Technology is improving lives like we never imagined. Yet innovations in medicine, business and communications have far outpaced tech-enabled advances in the nonprofit sector. Google wants to change that. Google launched the Global Impact Awards in December last year to support organizations using technology and innovative approaches to tackle some of the toughest human challenges.
Global Impact Awards support organizations using technology and innovative approaches to tackle some of the world’s toughest human challenges. We look for nimble, entrepreneurial organizations that have a specific project that tests a big idea and a brilliant team with a healthy disregard for the impossible. From real-time sensors that monitor clean water to DNA barcoding that stops wildlife trafficking, our first round of awards provides $23 million to seven organizations changing the world.
The awards support these seven impact organizations:
charity: water: Real-time technology to monitor water and ensure it gets to more people
One in nine people across the globe lack access to clean water. At any given time, approximately one-third of water pumps built by NGOs and government groups in remote areas are not functioning. charity: water will use its $5 million Global Impact Award to install remote sensors at 4,000 water points across Africa by 2015, monitoring and recording actual water flow rate to ensure better maintenance of and access to clean water for more than 1 million people.
Consortium for the Barcode of Life: DNA barcoding to identify and protect endangered wildlife
More than 2,000 endangered species are protected from illegal trade by UN regulations. Intercepting wildlife transferred across borders is critical to slowing illegal trade, but detection tools are expensive and unavailable. The Smithsonian Institution’s Consortium for the Barcode of Life will use its $3 million Global Impact Award to work with researchers in six developing countries to create and implement “DNA barcoding,” a public library of DNA barcode tests that enforcement officials can use as a front-line tool.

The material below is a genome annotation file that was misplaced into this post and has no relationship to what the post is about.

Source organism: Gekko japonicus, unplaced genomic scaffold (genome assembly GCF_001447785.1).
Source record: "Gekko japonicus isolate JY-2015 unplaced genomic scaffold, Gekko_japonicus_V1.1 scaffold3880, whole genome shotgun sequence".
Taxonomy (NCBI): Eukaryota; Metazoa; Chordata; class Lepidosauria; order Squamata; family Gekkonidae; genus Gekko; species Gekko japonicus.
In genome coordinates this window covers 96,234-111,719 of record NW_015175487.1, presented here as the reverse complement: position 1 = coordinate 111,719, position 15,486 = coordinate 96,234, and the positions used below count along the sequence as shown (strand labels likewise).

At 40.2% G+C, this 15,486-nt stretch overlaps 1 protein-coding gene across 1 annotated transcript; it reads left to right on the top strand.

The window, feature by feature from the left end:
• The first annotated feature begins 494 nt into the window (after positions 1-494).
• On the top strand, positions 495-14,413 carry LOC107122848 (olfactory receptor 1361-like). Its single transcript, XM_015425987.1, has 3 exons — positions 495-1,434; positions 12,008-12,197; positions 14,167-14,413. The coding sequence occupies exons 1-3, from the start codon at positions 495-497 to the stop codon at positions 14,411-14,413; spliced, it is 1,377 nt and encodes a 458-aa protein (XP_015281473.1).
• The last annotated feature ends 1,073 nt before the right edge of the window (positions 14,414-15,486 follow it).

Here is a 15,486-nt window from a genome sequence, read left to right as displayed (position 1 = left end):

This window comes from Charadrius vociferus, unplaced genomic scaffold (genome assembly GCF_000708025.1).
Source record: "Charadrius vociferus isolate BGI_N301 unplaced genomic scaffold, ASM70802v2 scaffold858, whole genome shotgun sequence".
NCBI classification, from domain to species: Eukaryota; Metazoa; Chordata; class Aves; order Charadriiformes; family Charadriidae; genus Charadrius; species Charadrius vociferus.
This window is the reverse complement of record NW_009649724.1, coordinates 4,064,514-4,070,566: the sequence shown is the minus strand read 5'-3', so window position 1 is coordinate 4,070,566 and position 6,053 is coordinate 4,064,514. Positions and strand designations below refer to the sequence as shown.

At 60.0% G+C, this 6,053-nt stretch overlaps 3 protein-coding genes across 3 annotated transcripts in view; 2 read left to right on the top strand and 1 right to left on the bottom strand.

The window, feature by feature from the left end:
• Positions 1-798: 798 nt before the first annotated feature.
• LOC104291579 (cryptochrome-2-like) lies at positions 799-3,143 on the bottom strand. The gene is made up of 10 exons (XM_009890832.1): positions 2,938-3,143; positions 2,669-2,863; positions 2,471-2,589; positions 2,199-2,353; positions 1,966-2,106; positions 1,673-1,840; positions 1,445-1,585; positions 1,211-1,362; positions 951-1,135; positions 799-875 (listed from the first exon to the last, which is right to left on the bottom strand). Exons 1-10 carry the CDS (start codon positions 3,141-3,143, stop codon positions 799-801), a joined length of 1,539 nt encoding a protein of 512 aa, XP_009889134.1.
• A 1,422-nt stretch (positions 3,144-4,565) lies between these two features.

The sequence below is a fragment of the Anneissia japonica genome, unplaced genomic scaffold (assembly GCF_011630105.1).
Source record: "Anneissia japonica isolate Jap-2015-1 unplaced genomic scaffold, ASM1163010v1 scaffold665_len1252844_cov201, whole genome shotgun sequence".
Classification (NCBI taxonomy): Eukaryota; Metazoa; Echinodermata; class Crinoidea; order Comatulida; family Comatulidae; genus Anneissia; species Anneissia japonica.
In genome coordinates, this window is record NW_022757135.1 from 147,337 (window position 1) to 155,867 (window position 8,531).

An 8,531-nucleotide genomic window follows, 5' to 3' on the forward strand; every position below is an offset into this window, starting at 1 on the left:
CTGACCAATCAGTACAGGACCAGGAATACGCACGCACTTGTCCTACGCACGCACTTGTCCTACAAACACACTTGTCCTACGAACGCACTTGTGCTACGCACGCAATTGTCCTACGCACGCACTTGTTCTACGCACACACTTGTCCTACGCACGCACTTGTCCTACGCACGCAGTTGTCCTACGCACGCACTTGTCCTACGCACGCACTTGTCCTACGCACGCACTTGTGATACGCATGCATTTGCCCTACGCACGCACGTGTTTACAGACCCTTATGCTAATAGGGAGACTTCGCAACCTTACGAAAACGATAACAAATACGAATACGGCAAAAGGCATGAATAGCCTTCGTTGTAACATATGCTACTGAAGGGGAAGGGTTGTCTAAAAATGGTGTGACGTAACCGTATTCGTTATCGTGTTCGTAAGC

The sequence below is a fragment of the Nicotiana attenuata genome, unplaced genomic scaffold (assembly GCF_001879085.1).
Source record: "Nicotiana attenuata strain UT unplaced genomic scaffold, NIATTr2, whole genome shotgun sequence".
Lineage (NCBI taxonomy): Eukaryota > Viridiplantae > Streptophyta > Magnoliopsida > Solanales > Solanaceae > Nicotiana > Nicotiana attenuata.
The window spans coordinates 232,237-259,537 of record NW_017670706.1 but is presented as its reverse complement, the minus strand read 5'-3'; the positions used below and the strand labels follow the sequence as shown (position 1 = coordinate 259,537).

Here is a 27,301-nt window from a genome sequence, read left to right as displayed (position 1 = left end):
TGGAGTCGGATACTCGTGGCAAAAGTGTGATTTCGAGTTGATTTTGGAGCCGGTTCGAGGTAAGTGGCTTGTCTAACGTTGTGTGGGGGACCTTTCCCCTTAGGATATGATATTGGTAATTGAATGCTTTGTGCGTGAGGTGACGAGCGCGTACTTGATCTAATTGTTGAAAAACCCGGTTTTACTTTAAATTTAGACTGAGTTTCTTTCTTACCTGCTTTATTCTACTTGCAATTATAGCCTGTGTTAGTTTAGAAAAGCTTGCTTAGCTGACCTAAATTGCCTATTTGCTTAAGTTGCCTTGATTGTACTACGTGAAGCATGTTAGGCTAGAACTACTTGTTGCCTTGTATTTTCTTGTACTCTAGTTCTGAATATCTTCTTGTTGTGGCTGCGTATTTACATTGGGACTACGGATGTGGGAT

DonorsChoose.org: New program to enroll more underrepresented students in advanced classes
In the U.S., girls and disadvantaged students are less likely to study math and science in college or pursue related careers, in part because they’re not exposed to advanced classes in high school. DonorsChoose.org will use its $5 million Global Impact Award to work with the College Board and provide public schools across the U.S. with the start-up materials needed to create 500 new AP science and math courses. DonorsChoose.org will also help successful teachers reinvest in their classrooms and students.
Equal Opportunity Schools: Data to identify high-performing yet underrepresented students
Every year, more than 600,000 low-income students in the U.S. miss out on advanced classes that provide college training. Using data analytics, Equal Opportunity Schools will use its $1.8 million Global Impact Award to identify 6,000 high-performing yet underrepresented students and move them into advanced classes.
Geena Davis Institute on Gender in Media: Tools to analyze and promote gender equality in media
What kids see on screen has a profound effect on how they see the world, from body image to academic performance. The Geena Davis Institute on Gender in Media will use its $1.2 million Global Impact Award to support the development of automated technology that analyzes female portrayals in children’s media.
GiveDirectly: Mobile technology to put money directly into the hands of the poor
Despite assumptions, direct cash transfers are a proven approach to lifting people out of poverty. Research documents substantial positive impacts on a wide range of indicators, including farm profits and infant birth weight. GiveDirectly will use its $2.4 million Global Impact Award to scale its model of direct cash transfers.
World Wildlife Fund: New technologies to advance anti-poaching efforts
The illegal wildlife trade, estimated to be worth $7-10 billion annually, devastates endangered species, damages ecosystems, and threatens local livelihoods and regional security. World Wildlife Fund will use its $5 million Global Impact Award to adapt and implement specialized sensors and wildlife tagging technology.